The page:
Dental Terms M-P


Malocclusion: The improper alignment of biting or chewing surfaces of upper and lower teeth.

Mandible: The lower jaw.

Maryland Bridge: The trade name that becomes synonymous with any resin bonded fixed partial denture (bridge).

Mastication: The act of chewing.

Maxilla: The upper jaw.

Mesial: Toward or situated in the middle.

Metals, classification of: The noble metal classification system has been adopted as a more precise method of reporting various alloys in dentistry commonly used in crowns, bridges, and dentures.  These alloys contain varying percentages of Gold, Palladium and/or Platinum.  High noble contains more than 60% of Gold, Palladium and/or Platinum (with at least 40% Gold); noble contains more than 25% Gold, Palladium and/or Platinum; predominately base less than 25% Gold, Palladium and/or Platinum.

Molars: The broad, multicusped back teeth, used for grinding food are considered the largest teeth in the mouth.  In adults there are a total of twelve molars (including the four wisdom teeth, or third molars), three on each side of the upper and lower jaws.


Nitrous oxide: A controlled mixture of nitrogen and oxygen gases (N2O) that is inhaled by the patient in order to decrease sensitivity to pain.  Also referred to as laughing gas.

Novocain: A generic name for the many kinds of anesthetics used in the dental injection, such as Xylocaine, Lidocaine, or Novocain. See local anesthetic.


Occlusal x-ray: An intraoral x-ray taken with the film held between the teeth in biting position.

Occlusal surface: The chewing surface of the back teeth.

Occlusion: Any contact between biting or chewing surfaces of upper and lower teeth.

Onlay: A cast gold or porcelain filling that covers one or all of the tooth’s cusps.

Oral surgery: The removal of teeth and the repair and treatment of other oral problems, such as tumors and fractures.

Orthodontics: A specialized branch of dentistry that corrects malocclusion and restores the teeth to proper alignment and function. There are several different types of appliances used in orthodontics, one of which is commonly referred to as braces.

Overbite: A condition in which the upper teeth excessively overlap the lower teeth when the jaw is closed. This condition can be corrected with orthodontics.


Palate: The hard and soft tissues forming the roof of the mouth.

Palliative: Treatment that relieves pain but is NOT curative.

Panorex: (PAN) an extraoral full-mouth X-ray that records the teeth and the upper and lower jaws on one film.

Partial denture: A removable appliance used to replace one or more lost teeth.

Periodontist: The area of dentistry concerned with the prevention, diagnostic, and treatment of periodontal disease.

Pediatric dentistry: The specialized branch of dentistry that deals solely with treating the children’s dental disease.  Also referred to as Pediodontics.

Periapical: The area that surrounds the tip of a tooth.

Pericorontis: An inflammation of the gum tissue around the crown of a tooth, usually the third molar.

Periodontal: Relating to the tissue and bone that supports the tooth (from peri-, meaning “around”, and -dont, “tooth”).

Periodontal disease: The inflammation and infection of the gums, ligaments, bone, and other tissues surrounding the teeth.  Gingivitis and periodontis are the two main forms of periodontal disease.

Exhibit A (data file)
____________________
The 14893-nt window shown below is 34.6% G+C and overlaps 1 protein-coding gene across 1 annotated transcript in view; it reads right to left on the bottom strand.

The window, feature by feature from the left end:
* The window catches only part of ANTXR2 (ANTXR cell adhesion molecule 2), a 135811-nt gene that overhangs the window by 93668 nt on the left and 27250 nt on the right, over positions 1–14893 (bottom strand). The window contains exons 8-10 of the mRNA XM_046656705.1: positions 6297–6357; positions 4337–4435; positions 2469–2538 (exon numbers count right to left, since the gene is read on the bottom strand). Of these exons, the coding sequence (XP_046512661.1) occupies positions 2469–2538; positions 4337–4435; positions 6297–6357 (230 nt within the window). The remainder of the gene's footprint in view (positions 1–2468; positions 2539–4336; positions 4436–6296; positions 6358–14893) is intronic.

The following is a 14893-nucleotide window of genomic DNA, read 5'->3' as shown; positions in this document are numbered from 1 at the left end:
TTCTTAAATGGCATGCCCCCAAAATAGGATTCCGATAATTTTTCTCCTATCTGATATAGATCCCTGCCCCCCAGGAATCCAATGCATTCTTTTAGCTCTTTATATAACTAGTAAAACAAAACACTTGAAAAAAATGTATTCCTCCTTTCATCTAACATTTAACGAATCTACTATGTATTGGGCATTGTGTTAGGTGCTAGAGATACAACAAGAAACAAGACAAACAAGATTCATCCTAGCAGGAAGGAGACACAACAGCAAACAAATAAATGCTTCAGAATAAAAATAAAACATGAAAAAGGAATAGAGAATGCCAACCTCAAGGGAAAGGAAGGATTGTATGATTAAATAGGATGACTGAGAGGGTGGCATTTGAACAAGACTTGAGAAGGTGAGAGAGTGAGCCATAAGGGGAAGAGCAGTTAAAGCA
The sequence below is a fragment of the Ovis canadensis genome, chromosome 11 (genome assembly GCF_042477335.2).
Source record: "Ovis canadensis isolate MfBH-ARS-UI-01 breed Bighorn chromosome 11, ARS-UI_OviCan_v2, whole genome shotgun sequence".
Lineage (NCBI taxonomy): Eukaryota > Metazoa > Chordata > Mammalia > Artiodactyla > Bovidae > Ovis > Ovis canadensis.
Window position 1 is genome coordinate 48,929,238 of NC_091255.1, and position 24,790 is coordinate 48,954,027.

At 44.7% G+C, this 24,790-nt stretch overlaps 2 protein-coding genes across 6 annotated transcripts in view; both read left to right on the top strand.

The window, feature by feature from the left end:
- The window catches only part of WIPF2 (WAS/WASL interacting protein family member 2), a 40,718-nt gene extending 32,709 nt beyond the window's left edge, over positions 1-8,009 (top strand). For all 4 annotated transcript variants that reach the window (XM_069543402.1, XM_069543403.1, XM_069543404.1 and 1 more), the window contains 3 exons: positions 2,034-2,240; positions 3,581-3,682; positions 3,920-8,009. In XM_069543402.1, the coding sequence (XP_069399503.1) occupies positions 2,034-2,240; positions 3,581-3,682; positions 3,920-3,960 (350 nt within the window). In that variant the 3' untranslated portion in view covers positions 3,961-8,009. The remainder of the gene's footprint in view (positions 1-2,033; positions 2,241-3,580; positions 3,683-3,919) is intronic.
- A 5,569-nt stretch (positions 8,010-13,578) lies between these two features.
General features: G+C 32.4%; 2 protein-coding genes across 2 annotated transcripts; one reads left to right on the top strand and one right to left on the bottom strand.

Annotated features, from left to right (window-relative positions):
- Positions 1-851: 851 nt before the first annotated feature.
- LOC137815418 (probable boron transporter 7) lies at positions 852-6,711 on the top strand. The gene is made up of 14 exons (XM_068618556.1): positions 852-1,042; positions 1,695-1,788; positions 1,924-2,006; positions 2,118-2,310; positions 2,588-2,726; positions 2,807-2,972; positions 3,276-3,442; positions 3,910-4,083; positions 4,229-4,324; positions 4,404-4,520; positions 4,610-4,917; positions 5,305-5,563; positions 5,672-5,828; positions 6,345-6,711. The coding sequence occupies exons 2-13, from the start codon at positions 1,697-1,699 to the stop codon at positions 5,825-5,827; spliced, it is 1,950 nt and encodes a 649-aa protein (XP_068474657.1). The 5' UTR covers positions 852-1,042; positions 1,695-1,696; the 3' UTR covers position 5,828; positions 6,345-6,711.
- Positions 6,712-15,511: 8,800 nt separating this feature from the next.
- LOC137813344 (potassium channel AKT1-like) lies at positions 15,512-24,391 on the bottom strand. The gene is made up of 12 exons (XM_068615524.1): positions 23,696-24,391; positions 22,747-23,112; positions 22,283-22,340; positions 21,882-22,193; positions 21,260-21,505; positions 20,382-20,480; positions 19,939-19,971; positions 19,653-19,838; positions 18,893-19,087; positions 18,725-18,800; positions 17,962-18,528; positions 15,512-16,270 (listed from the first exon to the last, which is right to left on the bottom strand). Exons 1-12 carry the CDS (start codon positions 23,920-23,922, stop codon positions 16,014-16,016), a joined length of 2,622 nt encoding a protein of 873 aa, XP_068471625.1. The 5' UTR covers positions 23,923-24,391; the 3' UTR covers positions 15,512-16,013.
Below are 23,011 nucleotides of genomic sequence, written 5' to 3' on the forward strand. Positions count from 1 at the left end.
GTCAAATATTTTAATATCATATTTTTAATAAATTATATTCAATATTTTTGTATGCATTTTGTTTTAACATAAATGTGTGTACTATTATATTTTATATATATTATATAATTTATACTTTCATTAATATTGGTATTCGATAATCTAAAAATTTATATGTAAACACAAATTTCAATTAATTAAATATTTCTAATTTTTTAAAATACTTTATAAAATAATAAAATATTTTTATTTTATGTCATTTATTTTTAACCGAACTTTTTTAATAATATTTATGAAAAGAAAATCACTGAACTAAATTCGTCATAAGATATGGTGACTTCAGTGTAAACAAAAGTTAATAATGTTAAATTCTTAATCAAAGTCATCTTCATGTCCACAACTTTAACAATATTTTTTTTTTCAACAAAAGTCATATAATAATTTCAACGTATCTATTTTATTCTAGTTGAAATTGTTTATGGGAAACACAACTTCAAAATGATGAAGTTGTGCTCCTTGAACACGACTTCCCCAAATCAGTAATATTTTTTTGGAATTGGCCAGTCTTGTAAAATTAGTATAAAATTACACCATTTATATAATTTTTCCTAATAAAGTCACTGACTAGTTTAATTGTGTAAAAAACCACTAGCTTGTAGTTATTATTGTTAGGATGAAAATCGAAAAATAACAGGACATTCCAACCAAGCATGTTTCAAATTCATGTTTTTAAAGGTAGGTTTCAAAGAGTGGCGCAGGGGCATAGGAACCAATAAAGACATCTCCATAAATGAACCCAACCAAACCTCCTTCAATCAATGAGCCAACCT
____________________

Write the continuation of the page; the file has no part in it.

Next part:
Periodontal pocket: An abnormal deepening of the gingival crevice.  It is caused when disease and infection destroy the ligament that attaches the gum to the tooth and the underlying bone.

Periodontal surgery: A surgical procedure involving the gums and jawbone.

Periodontics: The dental specialty that deals with and treats the gum tissue and bone that supports the teeth.

Periodontitis: Inflammation of the supporting structures of the tooth, including the gum, the periodontal ligament, and the jawbone.

Periradicular: The area which surrounds a portion of the root of the tooth.

Permanent teeth: The thirty-two adult teeth that replace the baby , or primary teeth. Also known as secondary teeth.

Pit: A recessed area found on the surface of a tooth, usually where e the grooves of the tooth meet.

Plaque: A film of sticky material containing saliva, food particles, and bacteria that attaches to the tooth surface both above and below the gum line.  When left on the tooth it can promote gum disease and decay.

Pontic: An artificial tooth used in a bridge to replace a missing tooth.

Post and core: An elongated metallic projection fitted and cemented within the prepared root canal, serving to strengthen and retain restorative material and/or a crown restoration.

Premolar: Another name for bicuspid.

Preventative dentistry: Education and treatment devoted to and concerned with preventing the development of dental disease.

Preventative treatment: Any action taken by the patient, assisted by the dentist, hygienist, and the office staff that serves to prevent dental or other disease.  Sealants, cleanings and space maintainers are examples of preventative treatment.

Primary teeth: The first set of teeth that humans get, lasting until the permanent teeth come in.  Also referred to as baby teeth.

Prophylactic odontonomy: A procedure done to a tooth to remove decalcified areas that are susceptible to decay, exposing healthy tooth structure.

Prophylaxis: The scaling and polishing procedure performed to remove calculus, plaque, and stains from the crowns of the teeth.

Prosthesis: (DENTAL) any device or appliance replacing one or more missing teeth.

Prosthodontics: The dental specialty dealing with the replacement of missing teeth and other oral structures.

Pulp: The hollow chamber inside the crown of the tooth that contains its nerves and blood vessels.

Pulpotomy: The removal of a portion of the tooth’s pulp.